+ Davidow, William. 1986. High Technology Marketing: An Insider's View. New York: Free Press.
A fine book of stories. I recommend spending about two hours to outline the
material and get the author's advice. The sixteen rules (i.e., questions, just like the Bell-Mason Diagnostic) presented in Chapter 11 ("Do You Have Marketing?") are worth understanding and following.
Davis, Robert T., and F. Gordon Smith. 1984. Marketing in Emerging Companies. Reading, Mass.: Addison-Wesley.
Contains good insights and much good advice about marketing and selling.
Deal, Terrence E., and Allan A. Kennedy. 1982. Corporate Cultures: The Rites and Rituals o~ Corporate Life. Reading, Mass.: Addison-Wesley.
DeMarco, Tom. 1982. Controlling Software Projects: Management, Measurement and Estima tion. Englewood Cliffs, N.J.: Yourdon Press, a Division of Prentice-Hall.
DePree, Max. 1989. Leadership Is an Art. New York: Doubleday.
An excellent book describing the culture of Herman Miller, Inc.
Drucker, Peter F. 1985. Innovation and Entrepreneurship. New York: Harper & Row. A work that should be read rapidly and outlined if time permits.
Fairley, Richard. 1985. Software Engineering Concepts. New York: McGraw-Hill.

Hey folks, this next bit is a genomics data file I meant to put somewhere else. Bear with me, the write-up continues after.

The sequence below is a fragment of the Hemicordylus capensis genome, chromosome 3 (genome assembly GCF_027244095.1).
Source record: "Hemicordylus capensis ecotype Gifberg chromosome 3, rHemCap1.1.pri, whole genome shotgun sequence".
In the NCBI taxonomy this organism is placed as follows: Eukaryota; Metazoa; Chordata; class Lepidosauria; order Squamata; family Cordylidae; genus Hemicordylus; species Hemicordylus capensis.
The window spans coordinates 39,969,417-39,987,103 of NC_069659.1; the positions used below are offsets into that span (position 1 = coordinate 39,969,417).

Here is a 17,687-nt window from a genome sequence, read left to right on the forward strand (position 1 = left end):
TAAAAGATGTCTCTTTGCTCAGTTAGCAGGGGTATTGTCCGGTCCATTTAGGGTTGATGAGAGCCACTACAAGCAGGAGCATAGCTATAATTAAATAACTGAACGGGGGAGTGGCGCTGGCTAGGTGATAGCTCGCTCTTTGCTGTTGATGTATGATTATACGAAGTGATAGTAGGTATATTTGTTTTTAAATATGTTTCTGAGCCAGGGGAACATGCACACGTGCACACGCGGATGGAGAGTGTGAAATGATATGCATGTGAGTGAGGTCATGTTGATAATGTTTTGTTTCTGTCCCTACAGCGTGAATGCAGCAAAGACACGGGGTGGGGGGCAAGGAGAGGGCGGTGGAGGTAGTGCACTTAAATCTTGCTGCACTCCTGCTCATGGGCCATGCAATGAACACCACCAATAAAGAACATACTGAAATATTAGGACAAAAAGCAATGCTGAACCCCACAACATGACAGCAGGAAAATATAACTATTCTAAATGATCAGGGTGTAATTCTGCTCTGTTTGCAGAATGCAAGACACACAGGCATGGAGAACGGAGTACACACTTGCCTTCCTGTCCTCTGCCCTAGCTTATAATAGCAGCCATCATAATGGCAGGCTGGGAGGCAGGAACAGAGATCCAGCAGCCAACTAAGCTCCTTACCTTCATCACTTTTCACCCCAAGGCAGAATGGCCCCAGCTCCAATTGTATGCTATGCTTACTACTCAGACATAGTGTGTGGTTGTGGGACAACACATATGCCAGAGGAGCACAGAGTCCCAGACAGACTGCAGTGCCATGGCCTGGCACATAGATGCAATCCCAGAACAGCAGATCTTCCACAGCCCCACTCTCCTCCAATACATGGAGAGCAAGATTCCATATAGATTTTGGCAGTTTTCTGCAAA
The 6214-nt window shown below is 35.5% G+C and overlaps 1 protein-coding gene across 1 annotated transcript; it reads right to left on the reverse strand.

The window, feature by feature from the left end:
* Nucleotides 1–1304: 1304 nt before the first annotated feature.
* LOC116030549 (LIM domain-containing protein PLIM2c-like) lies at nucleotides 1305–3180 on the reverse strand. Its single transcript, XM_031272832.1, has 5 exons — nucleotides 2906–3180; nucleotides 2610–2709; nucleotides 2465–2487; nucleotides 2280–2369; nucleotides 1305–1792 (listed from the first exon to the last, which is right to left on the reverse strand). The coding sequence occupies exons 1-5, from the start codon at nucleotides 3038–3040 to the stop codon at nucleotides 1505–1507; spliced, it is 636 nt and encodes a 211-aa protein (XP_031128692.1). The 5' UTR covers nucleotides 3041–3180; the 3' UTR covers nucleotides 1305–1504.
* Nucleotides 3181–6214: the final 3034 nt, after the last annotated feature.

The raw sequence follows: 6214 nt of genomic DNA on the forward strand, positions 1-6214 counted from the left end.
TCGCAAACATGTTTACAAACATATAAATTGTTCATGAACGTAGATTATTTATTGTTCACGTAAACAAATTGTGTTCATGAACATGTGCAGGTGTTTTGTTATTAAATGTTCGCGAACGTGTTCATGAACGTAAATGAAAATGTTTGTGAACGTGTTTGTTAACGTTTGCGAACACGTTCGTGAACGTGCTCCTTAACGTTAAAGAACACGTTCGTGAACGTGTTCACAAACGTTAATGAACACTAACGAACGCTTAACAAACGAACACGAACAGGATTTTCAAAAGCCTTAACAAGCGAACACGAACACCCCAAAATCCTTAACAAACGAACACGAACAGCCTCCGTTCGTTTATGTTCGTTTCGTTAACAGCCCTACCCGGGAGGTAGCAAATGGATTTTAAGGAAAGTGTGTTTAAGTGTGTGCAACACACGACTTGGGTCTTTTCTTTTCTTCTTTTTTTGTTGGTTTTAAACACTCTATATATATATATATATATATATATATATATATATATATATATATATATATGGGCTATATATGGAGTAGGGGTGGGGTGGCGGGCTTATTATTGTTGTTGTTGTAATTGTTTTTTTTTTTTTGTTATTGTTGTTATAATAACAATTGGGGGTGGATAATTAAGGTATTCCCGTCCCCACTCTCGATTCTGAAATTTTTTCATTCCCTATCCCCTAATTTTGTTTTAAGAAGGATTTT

Presents concepts that should be understood if the start-up is engaged in software engineering.
Gershman, Michael. 1990. Getting It Right the Second Time. Reading, Mass.: Addison- Wesley.
Covers marketing dos and don'ts.
Gilder, George. 1989. Microcosm: The Quantum Revolution in Economics and Technology. New York: Simon & Schuster.
An essential book on raising capital, with a good discussion of the business plan.
Goldberg, Adele, ed. 1988. A History of Personal Workstations. Proceedings of the History of Personal Workstations Conference (Jan. 1986). Reading, Mass.: Addison-Wesley.
An excellent book on how to manage and how to increase management productivity. It would certainly be great if everyone read and in some way practiced this kind of management.